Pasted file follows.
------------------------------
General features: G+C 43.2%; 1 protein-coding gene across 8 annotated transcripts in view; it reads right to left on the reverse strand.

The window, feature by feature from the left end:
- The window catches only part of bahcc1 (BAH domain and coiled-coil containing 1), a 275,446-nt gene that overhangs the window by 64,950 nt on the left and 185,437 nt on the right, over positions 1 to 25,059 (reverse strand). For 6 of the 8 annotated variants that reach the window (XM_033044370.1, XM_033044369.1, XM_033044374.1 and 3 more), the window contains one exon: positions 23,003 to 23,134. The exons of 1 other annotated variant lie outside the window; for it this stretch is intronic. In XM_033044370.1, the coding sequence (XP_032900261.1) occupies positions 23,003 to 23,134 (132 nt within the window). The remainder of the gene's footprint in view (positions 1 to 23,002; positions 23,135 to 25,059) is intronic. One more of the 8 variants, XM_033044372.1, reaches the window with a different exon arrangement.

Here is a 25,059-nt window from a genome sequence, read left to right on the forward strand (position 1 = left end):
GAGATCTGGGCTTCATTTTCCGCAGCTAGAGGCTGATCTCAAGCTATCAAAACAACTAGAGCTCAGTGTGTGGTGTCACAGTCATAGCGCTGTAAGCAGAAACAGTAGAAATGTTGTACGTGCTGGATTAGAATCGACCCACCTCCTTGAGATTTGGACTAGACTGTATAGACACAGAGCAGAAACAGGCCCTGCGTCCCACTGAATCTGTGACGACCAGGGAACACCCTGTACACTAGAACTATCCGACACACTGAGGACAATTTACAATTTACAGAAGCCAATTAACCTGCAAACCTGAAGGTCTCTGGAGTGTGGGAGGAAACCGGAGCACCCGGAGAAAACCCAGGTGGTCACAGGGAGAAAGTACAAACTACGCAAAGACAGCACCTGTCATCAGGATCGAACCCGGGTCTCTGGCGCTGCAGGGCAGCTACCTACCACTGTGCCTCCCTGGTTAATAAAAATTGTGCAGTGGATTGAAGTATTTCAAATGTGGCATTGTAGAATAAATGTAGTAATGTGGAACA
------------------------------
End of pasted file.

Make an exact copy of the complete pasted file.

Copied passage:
General features: G+C 43.2%; 1 protein-coding gene across 8 annotated transcripts in view; it reads right to left on the reverse strand.

The window, feature by feature from the left end:
- The window catches only part of bahcc1 (BAH domain and coiled-coil containing 1), a 275,446-nt gene that overhangs the window by 64,950 nt on the left and 185,437 nt on the right, over positions 1 to 25,059 (reverse strand). For 6 of the 8 annotated variants that reach the window (XM_033044370.1, XM_033044369.1, XM_033044374.1 and 3 more), the window contains one exon: positions 23,003 to 23,134. The exons of 1 other annotated variant lie outside the window; for it this stretch is intronic. In XM_033044370.1, the coding sequence (XP_032900261.1) occupies positions 23,003 to 23,134 (132 nt within the window). The remainder of the gene's footprint in view (positions 1 to 23,002; positions 23,135 to 25,059) is intronic. One more of the 8 variants, XM_033044372.1, reaches the window with a different exon arrangement.

Here is a 25,059-nt window from a genome sequence, read left to right on the forward strand (position 1 = left end):
GAGATCTGGGCTTCATTTTCCGCAGCTAGAGGCTGATCTCAAGCTATCAAAACAACTAGAGCTCAGTGTGTGGTGTCACAGTCATAGCGCTGTAAGCAGAAACAGTAGAAATGTTGTACGTGCTGGATTAGAATCGACCCACCTCCTTGAGATTTGGACTAGACTGTATAGACACAGAGCAGAAACAGGCCCTGCGTCCCACTGAATCTGTGACGACCAGGGAACACCCTGTACACTAGAACTATCCGACACACTGAGGACAATTTACAATTTACAGAAGCCAATTAACCTGCAAACCTGAAGGTCTCTGGAGTGTGGGAGGAAACCGGAGCACCCGGAGAAAACCCAGGTGGTCACAGGGAGAAAGTACAAACTACGCAAAGACAGCACCTGTCATCAGGATCGAACCCGGGTCTCTGGCGCTGCAGGGCAGCTACCTACCACTGTGCCTCCCTGGTTAATAAAAATTGTGCAGTGGATTGAAGTATTTCAAATGTGGCATTGTAGAATAAATGTAGTAATGTGGAACA